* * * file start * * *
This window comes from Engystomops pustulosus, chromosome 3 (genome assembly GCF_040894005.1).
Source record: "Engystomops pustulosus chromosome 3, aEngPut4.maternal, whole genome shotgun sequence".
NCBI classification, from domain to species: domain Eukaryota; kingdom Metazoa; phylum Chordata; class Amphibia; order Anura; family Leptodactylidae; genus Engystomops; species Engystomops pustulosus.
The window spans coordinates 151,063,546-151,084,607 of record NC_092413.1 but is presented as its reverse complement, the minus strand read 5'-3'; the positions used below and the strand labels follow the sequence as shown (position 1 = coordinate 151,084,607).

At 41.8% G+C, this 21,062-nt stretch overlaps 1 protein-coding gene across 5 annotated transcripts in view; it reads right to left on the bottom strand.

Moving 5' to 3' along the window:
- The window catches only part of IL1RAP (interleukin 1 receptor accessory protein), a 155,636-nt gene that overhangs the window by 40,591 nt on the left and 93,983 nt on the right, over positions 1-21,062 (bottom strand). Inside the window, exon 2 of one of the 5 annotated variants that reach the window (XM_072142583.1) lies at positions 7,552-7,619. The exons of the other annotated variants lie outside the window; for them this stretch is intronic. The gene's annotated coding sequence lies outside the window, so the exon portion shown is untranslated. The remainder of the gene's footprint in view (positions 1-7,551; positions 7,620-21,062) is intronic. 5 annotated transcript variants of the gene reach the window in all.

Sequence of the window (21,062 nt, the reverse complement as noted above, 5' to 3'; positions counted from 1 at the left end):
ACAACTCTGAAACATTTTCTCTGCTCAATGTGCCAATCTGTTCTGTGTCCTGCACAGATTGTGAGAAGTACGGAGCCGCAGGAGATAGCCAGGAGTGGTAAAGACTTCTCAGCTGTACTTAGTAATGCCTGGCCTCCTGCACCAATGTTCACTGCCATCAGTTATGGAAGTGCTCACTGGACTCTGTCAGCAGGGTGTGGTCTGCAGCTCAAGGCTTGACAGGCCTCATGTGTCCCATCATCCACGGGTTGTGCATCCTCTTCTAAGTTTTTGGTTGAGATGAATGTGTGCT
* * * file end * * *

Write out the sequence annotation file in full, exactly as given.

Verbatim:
This window comes from Engystomops pustulosus, chromosome 3 (genome assembly GCF_040894005.1).
Source record: "Engystomops pustulosus chromosome 3, aEngPut4.maternal, whole genome shotgun sequence".
NCBI classification, from domain to species: domain Eukaryota; kingdom Metazoa; phylum Chordata; class Amphibia; order Anura; family Leptodactylidae; genus Engystomops; species Engystomops pustulosus.
The window spans coordinates 151,063,546-151,084,607 of record NC_092413.1 but is presented as its reverse complement, the minus strand read 5'-3'; the positions used below and the strand labels follow the sequence as shown (position 1 = coordinate 151,084,607).

At 41.8% G+C, this 21,062-nt stretch overlaps 1 protein-coding gene across 5 annotated transcripts in view; it reads right to left on the bottom strand.

Moving 5' to 3' along the window:
- The window catches only part of IL1RAP (interleukin 1 receptor accessory protein), a 155,636-nt gene that overhangs the window by 40,591 nt on the left and 93,983 nt on the right, over positions 1-21,062 (bottom strand). Inside the window, exon 2 of one of the 5 annotated variants that reach the window (XM_072142583.1) lies at positions 7,552-7,619. The exons of the other annotated variants lie outside the window; for them this stretch is intronic. The gene's annotated coding sequence lies outside the window, so the exon portion shown is untranslated. The remainder of the gene's footprint in view (positions 1-7,551; positions 7,620-21,062) is intronic. 5 annotated transcript variants of the gene reach the window in all.

Sequence of the window (21,062 nt, the reverse complement as noted above, 5' to 3'; positions counted from 1 at the left end):
ACAACTCTGAAACATTTTCTCTGCTCAATGTGCCAATCTGTTCTGTGTCCTGCACAGATTGTGAGAAGTACGGAGCCGCAGGAGATAGCCAGGAGTGGTAAAGACTTCTCAGCTGTACTTAGTAATGCCTGGCCTCCTGCACCAATGTTCACTGCCATCAGTTATGGAAGTGCTCACTGGACTCTGTCAGCAGGGTGTGGTCTGCAGCTCAAGGCTTGACAGGCCTCATGTGTCCCATCATCCACGGGTTGTGCATCCTCTTCTAAGTTTTTGGTTGAGATGAATGTGTGCT